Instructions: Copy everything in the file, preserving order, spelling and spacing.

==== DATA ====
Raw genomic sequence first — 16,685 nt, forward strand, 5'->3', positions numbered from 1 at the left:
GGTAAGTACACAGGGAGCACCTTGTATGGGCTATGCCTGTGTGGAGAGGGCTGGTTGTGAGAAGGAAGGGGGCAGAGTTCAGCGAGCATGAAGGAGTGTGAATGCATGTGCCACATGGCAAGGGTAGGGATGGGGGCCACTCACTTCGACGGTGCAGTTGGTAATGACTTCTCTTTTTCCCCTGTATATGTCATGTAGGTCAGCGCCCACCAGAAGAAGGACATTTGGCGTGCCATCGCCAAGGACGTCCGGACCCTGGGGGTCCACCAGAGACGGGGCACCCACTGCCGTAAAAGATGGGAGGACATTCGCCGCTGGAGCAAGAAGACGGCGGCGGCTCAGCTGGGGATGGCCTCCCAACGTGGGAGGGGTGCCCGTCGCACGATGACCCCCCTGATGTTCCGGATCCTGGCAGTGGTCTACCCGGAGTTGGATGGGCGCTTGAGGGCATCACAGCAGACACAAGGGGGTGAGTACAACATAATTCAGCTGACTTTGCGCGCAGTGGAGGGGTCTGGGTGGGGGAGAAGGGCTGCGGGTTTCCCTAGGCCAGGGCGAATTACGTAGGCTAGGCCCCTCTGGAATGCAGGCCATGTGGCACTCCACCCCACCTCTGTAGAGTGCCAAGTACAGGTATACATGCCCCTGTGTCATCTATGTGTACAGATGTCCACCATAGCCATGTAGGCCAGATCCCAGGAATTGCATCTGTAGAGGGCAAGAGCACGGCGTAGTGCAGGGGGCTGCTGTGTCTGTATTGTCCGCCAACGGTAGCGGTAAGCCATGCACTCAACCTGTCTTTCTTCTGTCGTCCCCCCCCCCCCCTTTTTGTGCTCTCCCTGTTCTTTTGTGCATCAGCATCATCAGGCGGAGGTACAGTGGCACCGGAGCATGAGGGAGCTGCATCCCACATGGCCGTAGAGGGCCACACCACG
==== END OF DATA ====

Raw genomic sequence first — 16,685 nt, forward strand, 5'->3', positions numbered from 1 at the left:
GGTAAGTACACAGGGAGCACCTTGTATGGGCTATGCCTGTGTGGAGAGGGCTGGTTGTGAGAAGGAAGGGGGCAGAGTTCAGCGAGCATGAAGGAGTGTGAATGCATGTGCCACATGGCAAGGGTAGGGATGGGGGCCACTCACTTCGACGGTGCAGTTGGTAATGACTTCTCTTTTTCCCCTGTATATGTCATGTAGGTCAGCGCCCACCAGAAGAAGGACATTTGGCGTGCCATCGCCAAGGACGTCCGGACCCTGGGGGTCCACCAGAGACGGGGCACCCACTGCCGTAAAAGATGGGAGGACATTCGCCGCTGGAGCAAGAAGACGGCGGCGGCTCAGCTGGGGATGGCCTCCCAACGTGGGAGGGGTGCCCGTCGCACGATGACCCCCCTGATGTTCCGGATCCTGGCAGTGGTCTACCCGGAGTTGGATGGGCGCTTGAGGGCATCACAGCAGACACAAGGGGGTGAGTACAACATAATTCAGCTGACTTTGCGCGCAGTGGAGGGGTCTGGGTGGGGGAGAAGGGCTGCGGGTTTCCCTAGGCCAGGGCGAATTACGTAGGCTAGGCCCCTCTGGAATGCAGGCCATGTGGCACTCCACCCCACCTCTGTAGAGTGCCAAGTACAGGTATACATGCCCCTGTGTCATCTATGTGTACAGATGTCCACCATAGCCATGTAGGCCAGATCCCAGGAATTGCATCTGTAGAGGGCAAGAGCACGGCGTAGTGCAGGGGGCTGCTGTGTCTGTATTGTCCGCCAACGGTAGCGGTAAGCCATGCACTCAACCTGTCTTTCTTCTGTCGTCCCCCCCCCCCCCTTTTTGTGCTCTCCCTGTTCTTTTGTGCATCAGCATCATCAGGCGGAGGTACAGTGGCACCGGAGCATGAGGGAGCTGCATCCCACATGGCCGTAGAGGGCCACACCACG